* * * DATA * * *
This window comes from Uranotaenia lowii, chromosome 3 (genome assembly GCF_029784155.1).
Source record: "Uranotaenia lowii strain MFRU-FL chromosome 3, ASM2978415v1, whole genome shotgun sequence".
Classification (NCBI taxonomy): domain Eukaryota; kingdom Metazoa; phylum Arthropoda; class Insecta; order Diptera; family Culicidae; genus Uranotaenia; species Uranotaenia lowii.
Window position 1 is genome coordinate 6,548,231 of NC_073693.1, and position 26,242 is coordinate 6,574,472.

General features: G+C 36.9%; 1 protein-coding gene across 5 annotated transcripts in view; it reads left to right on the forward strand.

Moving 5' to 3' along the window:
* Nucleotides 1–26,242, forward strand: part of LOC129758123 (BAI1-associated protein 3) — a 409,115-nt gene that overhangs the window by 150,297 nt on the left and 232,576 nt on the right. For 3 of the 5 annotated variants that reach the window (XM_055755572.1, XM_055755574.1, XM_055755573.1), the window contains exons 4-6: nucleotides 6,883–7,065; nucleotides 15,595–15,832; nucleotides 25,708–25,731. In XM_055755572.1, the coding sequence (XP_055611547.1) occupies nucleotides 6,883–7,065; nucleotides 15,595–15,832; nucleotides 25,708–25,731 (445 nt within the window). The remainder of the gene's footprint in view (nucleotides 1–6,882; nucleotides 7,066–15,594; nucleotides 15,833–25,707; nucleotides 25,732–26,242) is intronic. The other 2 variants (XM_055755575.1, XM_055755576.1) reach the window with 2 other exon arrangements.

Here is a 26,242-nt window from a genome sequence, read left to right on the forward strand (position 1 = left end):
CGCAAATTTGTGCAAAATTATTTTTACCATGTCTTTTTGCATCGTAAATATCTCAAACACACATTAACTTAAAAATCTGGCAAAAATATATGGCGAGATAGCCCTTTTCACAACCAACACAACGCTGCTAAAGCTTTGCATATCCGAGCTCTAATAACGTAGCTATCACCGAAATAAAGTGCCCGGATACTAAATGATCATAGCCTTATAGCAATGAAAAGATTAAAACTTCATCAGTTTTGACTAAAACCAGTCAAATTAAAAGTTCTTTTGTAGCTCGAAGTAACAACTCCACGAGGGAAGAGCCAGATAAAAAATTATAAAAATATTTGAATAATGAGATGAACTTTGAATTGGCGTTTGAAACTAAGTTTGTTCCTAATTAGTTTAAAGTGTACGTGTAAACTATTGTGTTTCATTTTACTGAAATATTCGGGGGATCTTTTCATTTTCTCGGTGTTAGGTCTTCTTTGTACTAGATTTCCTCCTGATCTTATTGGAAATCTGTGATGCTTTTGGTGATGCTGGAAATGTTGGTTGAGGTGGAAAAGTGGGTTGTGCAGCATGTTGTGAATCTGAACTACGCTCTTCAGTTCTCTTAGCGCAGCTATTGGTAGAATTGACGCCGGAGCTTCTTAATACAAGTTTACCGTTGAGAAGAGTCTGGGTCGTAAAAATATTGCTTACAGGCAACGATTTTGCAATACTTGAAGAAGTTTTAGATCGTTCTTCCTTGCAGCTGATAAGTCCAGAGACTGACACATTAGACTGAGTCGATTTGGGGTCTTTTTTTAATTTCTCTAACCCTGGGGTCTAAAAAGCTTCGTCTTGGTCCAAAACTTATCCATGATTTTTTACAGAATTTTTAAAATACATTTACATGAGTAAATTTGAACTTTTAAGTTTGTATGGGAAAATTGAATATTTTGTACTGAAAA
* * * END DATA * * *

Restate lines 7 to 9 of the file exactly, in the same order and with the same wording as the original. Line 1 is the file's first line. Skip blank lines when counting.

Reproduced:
* Nucleotides 1–26,242, forward strand: part of LOC129758123 (BAI1-associated protein 3) — a 409,115-nt gene that overhangs the window by 150,297 nt on the left and 232,576 nt on the right. For 3 of the 5 annotated variants that reach the window (XM_055755572.1, XM_055755574.1, XM_055755573.1), the window contains exons 4-6: nucleotides 6,883–7,065; nucleotides 15,595–15,832; nucleotides 25,708–25,731. In XM_055755572.1, the coding sequence (XP_055611547.1) occupies nucleotides 6,883–7,065; nucleotides 15,595–15,832; nucleotides 25,708–25,731 (445 nt within the window). The remainder of the gene's footprint in view (nucleotides 1–6,882; nucleotides 7,066–15,594; nucleotides 15,833–25,707; nucleotides 25,732–26,242) is intronic. The other 2 variants (XM_055755575.1, XM_055755576.1) reach the window with 2 other exon arrangements.

Here is a 26,242-nt window from a genome sequence, read left to right on the forward strand (position 1 = left end):
CGCAAATTTGTGCAAAATTATTTTTACCATGTCTTTTTGCATCGTAAATATCTCAAACACACATTAACTTAAAAATCTGGCAAAAATATATGGCGAGATAGCCCTTTTCACAACCAACACAACGCTGCTAAAGCTTTGCATATCCGAGCTCTAATAACGTAGCTATCACCGAAATAAAGTGCCCGGATACTAAATGATCATAGCCTTATAGCAATGAAAAGATTAAAACTTCATCAGTTTTGACTAAAACCAGTCAAATTAAAAGTTCTTTTGTAGCTCGAAGTAACAACTCCACGAGGGAAGAGCCAGATAAAAAATTATAAAAATATTTGAATAATGAGATGAACTTTGAATTGGCGTTTGAAACTAAGTTTGTTCCTAATTAGTTTAAAGTGTACGTGTAAACTATTGTGTTTCATTTTACTGAAATATTCGGGGGATCTTTTCATTTTCTCGGTGTTAGGTCTTCTTTGTACTAGATTTCCTCCTGATCTTATTGGAAATCTGTGATGCTTTTGGTGATGCTGGAAATGTTGGTTGAGGTGGAAAAGTGGGTTGTGCAGCATGTTGTGAATCTGAACTACGCTCTTCAGTTCTCTTAGCGCAGCTATTGGTAGAATTGACGCCGGAGCTTCTTAATACAAGTTTACCGTTGAGAAGAGTCTGGGTCGTAAAAATATTGCTTACAGGCAACGATTTTGCAATACTTGAAGAAGTTTTAGATCGTTCTTCCTTGCAGCTGATAAGTCCAGAGACTGACACATTAGACTGAGTCGATTTGGGGTCTTTTTTTAATTTCTCTAACCCTGGGGTCTAAAAAGCTTCGTCTTGGTCCAAAACTTATCCATGATTTTTTACAGAATTTTTAAAATACATTTACATGAGTAAATTTGAACTTTTAAGTTTGTATGGGAAAATTGAATATTTTGTACTGAAAA